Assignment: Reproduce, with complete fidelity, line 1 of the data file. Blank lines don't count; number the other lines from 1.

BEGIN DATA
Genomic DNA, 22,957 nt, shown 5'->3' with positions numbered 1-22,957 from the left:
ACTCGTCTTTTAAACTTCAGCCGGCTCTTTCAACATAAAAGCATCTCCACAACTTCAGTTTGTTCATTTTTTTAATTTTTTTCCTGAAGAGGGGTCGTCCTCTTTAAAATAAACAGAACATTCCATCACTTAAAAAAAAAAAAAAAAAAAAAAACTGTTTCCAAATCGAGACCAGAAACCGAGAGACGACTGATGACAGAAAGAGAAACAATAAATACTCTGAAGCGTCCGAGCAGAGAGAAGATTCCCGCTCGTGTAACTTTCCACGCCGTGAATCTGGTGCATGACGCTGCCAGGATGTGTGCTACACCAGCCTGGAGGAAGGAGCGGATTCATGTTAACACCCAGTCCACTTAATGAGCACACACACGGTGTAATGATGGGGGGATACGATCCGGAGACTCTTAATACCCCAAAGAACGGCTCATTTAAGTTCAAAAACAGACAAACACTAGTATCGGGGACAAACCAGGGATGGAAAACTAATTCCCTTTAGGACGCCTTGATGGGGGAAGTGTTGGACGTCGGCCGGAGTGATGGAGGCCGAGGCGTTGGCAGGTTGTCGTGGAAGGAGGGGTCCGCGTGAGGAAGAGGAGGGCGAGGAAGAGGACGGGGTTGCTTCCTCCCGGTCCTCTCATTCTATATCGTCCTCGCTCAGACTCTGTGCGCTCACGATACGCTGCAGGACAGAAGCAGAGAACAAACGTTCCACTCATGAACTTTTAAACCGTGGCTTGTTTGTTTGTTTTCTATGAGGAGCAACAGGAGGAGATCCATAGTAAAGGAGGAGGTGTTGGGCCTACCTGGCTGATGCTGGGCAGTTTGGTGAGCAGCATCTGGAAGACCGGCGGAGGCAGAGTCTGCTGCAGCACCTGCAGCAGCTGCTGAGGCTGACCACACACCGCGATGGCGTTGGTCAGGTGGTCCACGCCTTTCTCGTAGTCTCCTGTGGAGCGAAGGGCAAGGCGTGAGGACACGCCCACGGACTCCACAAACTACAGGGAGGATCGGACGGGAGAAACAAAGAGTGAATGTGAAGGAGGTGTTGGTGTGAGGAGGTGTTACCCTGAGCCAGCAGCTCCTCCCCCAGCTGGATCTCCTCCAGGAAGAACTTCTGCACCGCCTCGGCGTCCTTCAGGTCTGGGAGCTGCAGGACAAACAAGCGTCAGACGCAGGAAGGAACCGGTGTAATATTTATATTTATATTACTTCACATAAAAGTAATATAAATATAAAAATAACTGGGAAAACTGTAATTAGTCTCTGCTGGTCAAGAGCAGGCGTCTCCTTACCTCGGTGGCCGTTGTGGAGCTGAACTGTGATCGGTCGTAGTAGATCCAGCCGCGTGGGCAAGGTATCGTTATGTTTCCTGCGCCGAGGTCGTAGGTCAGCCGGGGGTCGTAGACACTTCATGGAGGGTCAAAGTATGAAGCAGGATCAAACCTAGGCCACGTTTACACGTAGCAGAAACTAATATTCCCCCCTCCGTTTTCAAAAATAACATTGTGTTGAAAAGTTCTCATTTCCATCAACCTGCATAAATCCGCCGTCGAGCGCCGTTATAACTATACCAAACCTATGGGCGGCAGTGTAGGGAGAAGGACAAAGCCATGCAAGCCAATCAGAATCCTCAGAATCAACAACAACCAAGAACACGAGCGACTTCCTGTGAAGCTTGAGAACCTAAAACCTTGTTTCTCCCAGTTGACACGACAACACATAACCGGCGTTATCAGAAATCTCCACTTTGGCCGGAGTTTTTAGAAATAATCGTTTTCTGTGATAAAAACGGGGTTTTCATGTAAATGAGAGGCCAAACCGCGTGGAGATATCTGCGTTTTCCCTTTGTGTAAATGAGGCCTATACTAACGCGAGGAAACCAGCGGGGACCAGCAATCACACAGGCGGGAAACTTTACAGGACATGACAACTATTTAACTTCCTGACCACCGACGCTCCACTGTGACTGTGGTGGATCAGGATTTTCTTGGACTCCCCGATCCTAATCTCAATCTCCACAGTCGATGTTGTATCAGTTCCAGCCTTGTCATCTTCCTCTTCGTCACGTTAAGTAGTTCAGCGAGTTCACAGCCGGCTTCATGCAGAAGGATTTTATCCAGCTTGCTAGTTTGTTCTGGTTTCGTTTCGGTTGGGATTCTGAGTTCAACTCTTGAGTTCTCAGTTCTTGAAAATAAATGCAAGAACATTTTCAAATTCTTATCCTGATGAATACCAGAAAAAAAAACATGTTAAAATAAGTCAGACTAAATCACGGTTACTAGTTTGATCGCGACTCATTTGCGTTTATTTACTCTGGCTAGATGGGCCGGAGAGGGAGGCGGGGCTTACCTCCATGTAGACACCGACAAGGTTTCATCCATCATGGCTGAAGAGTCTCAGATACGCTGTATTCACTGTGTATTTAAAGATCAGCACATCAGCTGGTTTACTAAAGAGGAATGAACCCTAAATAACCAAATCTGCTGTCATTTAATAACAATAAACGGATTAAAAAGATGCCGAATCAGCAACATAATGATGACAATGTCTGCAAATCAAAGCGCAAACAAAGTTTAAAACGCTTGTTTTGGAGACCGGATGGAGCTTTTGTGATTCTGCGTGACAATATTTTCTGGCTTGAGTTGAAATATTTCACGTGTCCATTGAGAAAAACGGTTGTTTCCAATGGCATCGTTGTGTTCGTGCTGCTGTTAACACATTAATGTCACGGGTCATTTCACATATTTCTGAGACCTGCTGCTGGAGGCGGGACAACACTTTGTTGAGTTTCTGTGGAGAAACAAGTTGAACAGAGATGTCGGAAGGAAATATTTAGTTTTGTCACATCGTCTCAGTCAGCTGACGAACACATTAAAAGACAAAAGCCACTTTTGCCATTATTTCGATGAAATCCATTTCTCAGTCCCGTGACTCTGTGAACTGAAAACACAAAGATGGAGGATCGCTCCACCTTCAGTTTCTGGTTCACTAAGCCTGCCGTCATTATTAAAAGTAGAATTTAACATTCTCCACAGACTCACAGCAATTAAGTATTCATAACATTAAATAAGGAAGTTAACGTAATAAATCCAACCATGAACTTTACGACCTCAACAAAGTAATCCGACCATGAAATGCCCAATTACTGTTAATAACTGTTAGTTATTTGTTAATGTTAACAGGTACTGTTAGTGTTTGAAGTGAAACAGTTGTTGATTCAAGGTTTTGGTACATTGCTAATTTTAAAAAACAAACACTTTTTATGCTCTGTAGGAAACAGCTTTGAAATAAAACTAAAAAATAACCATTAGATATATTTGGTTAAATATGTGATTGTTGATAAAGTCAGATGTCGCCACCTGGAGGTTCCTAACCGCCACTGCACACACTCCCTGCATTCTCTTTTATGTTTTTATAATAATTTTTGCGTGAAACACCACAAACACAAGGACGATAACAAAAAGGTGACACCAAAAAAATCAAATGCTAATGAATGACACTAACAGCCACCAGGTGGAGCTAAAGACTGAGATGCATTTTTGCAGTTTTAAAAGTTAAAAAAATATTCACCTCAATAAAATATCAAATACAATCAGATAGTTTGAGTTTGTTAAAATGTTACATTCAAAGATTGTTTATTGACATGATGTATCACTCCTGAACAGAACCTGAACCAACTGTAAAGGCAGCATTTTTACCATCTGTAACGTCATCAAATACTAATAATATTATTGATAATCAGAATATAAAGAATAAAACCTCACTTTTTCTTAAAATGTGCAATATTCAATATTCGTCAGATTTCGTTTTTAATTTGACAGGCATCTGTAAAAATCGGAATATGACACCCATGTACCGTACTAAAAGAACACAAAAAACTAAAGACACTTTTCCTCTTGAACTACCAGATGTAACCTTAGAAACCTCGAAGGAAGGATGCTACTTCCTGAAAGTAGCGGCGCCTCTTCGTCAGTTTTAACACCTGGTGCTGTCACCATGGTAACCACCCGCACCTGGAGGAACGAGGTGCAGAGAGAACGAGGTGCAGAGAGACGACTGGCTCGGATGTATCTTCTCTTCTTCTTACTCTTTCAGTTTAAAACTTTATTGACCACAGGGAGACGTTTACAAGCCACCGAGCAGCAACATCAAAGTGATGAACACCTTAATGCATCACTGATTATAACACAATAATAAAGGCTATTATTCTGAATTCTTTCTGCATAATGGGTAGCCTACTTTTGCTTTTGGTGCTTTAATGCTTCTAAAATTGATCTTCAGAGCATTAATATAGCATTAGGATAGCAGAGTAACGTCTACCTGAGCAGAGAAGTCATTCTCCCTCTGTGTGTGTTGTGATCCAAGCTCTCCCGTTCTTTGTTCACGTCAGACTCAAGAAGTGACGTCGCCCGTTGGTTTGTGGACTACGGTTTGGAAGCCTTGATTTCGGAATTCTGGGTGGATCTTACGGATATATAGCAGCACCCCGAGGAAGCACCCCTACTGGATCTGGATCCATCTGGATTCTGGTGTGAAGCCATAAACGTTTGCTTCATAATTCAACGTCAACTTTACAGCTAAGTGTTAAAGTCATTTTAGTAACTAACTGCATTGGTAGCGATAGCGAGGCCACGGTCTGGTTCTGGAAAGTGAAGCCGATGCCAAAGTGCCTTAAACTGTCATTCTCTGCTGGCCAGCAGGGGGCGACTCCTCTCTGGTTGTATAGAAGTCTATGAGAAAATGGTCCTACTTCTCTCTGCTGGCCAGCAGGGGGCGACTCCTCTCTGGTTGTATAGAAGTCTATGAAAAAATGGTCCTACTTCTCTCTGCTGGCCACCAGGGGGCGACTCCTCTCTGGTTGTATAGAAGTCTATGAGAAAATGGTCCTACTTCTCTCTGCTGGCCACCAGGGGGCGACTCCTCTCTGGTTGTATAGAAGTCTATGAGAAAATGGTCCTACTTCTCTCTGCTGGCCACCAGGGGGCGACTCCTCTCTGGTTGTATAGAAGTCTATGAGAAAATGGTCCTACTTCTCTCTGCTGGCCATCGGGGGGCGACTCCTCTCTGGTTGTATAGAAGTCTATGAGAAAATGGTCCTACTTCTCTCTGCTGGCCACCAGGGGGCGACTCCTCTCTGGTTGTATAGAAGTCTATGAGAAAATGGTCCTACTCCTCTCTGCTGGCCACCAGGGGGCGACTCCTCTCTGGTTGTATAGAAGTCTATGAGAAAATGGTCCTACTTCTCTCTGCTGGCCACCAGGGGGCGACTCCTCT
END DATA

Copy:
Genomic DNA, 22,957 nt, shown 5'->3' with positions numbered 1-22,957 from the left: